Brexit withdrawal agreement row: Real crisis or par for course?
"Are you trying to provoke the UK government?" was my question today to Michel Barnier, the EU's chief Brexit negotiator.
His favourite maxim is "stay calm and keep negotiating" but, I put it to him, he was surely well aware of the explosive reaction that would probably follow in the UK after seeing the European Commission's protocol on the Irish border.
So was this an EU ruse to rouse the UK government into focusing on and speeding up negotiations? After all, Mr Barnier never tires of pointing out that the time to negotiate is running out.
No, he told me. His aim was not to provoke or to create shockwaves. He wanted to make these negotiations a success. But, he added, he had long warned the UK that leaving the EU would have serious consequences.
The commission's proposal for Northern Ireland appeared today as part of its draft UK withdrawal agreement.
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This is the European Commission's interpretation - in legally binding language - of the agreements it believes have so far been reached with the UK government. They include the so-called Brexit Bill and the rights of EU citizens in the UK and UK citizens in the EU after Brexit, and separately outline issues the commission still wants to be negotiated.
No final agreement has yet been reached on the Irish border conundrum and the fudged compromise settled on just before Christmas became painfully exposed on Wednesday.
Both the EU and the UK say they are committed to safeguarding the Good Friday Agreement and avoiding the re-introduction of a hard border between Northern Ireland and the Irish Republic.
The UK believes this can be done as part of an eventual far-reaching free trade agreement with the EU and with the help of smart technology.
These are known as options A and B on Ireland.
The EU has insisted - and the UK agreed back in December - on an option C as a fallback plan.
This would see full regulatory alignment between Northern Ireland and the EU in areas necessary to maintain North-South cross border co-operation.
In the absence to date of any concrete detail from the UK on how options A or B would work, the European Commission has gone to town in this draft withdrawal agreement on option C - including Northern Ireland staying in an EU customs union and in relevant parts of the single market, all under the jurisdiction of the European Court of Justice.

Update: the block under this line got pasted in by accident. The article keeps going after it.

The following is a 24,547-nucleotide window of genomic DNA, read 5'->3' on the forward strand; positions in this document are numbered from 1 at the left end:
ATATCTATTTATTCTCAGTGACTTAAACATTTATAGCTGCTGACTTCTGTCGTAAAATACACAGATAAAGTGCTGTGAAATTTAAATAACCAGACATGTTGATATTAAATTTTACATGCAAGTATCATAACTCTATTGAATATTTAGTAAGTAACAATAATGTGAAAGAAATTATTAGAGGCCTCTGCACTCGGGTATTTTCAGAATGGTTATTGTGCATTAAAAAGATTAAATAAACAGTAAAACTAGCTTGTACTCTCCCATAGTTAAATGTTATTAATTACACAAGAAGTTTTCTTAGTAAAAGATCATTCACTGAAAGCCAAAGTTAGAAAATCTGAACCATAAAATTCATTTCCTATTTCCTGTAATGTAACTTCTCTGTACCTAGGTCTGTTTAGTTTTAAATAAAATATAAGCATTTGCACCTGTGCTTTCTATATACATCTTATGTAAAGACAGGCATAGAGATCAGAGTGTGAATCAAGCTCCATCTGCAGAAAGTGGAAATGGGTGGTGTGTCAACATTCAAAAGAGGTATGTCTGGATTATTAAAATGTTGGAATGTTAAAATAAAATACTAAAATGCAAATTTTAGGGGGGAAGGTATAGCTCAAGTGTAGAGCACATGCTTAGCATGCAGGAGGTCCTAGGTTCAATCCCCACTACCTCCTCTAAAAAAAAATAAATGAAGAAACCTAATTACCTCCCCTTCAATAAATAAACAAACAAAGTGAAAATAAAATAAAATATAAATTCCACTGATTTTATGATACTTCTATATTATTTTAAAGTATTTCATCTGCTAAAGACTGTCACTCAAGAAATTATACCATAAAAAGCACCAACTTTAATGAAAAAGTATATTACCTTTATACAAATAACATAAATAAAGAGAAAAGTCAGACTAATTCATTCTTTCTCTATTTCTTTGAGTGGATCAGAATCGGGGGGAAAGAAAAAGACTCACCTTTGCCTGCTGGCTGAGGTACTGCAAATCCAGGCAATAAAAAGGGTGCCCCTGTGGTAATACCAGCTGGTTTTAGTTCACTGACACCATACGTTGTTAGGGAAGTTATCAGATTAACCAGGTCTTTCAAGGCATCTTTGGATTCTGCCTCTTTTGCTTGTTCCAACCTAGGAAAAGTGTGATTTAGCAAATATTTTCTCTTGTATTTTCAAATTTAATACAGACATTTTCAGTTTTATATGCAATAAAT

Michel Barnier insisted it was the EU's duty to ensure the integrity of the Good Friday Peace Agreement after Brexit, but you couldn't have crossed more UK lines if you'd tried.
And, right on cue, all the main actors delivered the lines you would expect.
Theresa May rejected the commission's text, vigorously defending the territorial integrity of the UK. She is mindful of course of the strong opinion of Northern Ireland's Democratic Unionist Party (DUP), which she relies on for support in the UK parliament.
Michel Barnier, meanwhile, defended the position of EU member state Ireland.
But before you go away, head in hands, thinking: we're in another deep Brexit crisis - we are actually slap back in the middle of a negotiation.
There were strong words but no-one slammed any doors today.
The commission's draft text will now be debated and possibly amended by the 27 EU member states before then being presented to the UK government for negotiation.
In the next stage of this drama Donald Tusk, the President of the European Council, heads to London to see the prime minister ahead of her Brexit speech on Friday.
The EU says it will be listening closely.
And as a parting shot on Wednesday - in an apparent spirit of compromise even if on a separate Brexit subject - the UK has offered a step towards more rights for EU citizens coming to the UK during the transition.
Still, as one EU diplomat pointed out to me soberly, be under no illusion, the Irish question still has the potential to bring the whole Brexit deal tumbling down.